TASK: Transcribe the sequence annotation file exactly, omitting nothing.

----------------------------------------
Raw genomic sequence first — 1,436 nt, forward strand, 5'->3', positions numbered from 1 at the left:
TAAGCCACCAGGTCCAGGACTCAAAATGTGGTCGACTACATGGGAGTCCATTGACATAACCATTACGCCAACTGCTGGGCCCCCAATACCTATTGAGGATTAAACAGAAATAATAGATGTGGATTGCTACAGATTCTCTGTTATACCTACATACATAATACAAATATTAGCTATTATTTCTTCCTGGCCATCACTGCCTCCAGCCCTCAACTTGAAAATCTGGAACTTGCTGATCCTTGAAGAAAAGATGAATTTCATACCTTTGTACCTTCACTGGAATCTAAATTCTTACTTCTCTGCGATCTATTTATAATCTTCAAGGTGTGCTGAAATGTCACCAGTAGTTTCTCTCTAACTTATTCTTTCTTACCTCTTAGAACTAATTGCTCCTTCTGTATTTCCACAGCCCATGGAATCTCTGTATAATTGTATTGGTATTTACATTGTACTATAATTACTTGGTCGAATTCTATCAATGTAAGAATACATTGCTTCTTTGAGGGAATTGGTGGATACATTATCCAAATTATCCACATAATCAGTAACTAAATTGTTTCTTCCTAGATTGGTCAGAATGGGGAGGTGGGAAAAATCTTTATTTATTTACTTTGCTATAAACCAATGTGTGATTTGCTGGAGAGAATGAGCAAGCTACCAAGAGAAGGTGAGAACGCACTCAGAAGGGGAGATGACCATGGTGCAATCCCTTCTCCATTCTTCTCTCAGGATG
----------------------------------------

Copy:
Raw genomic sequence first — 1,436 nt, forward strand, 5'->3', positions numbered from 1 at the left:
TAAGCCACCAGGTCCAGGACTCAAAATGTGGTCGACTACATGGGAGTCCATTGACATAACCATTACGCCAACTGCTGGGCCCCCAATACCTATTGAGGATTAAACAGAAATAATAGATGTGGATTGCTACAGATTCTCTGTTATACCTACATACATAATACAAATATTAGCTATTATTTCTTCCTGGCCATCACTGCCTCCAGCCCTCAACTTGAAAATCTGGAACTTGCTGATCCTTGAAGAAAAGATGAATTTCATACCTTTGTACCTTCACTGGAATCTAAATTCTTACTTCTCTGCGATCTATTTATAATCTTCAAGGTGTGCTGAAATGTCACCAGTAGTTTCTCTCTAACTTATTCTTTCTTACCTCTTAGAACTAATTGCTCCTTCTGTATTTCCACAGCCCATGGAATCTCTGTATAATTGTATTGGTATTTACATTGTACTATAATTACTTGGTCGAATTCTATCAATGTAAGAATACATTGCTTCTTTGAGGGAATTGGTGGATACATTATCCAAATTATCCACATAATCAGTAACTAAATTGTTTCTTCCTAGATTGGTCAGAATGGGGAGGTGGGAAAAATCTTTATTTATTTACTTTGCTATAAACCAATGTGTGATTTGCTGGAGAGAATGAGCAAGCTACCAAGAGAAGGTGAGAACGCACTCAGAAGGGGAGATGACCATGGTGCAATCCCTTCTCCATTCTTCTCTCAGGATG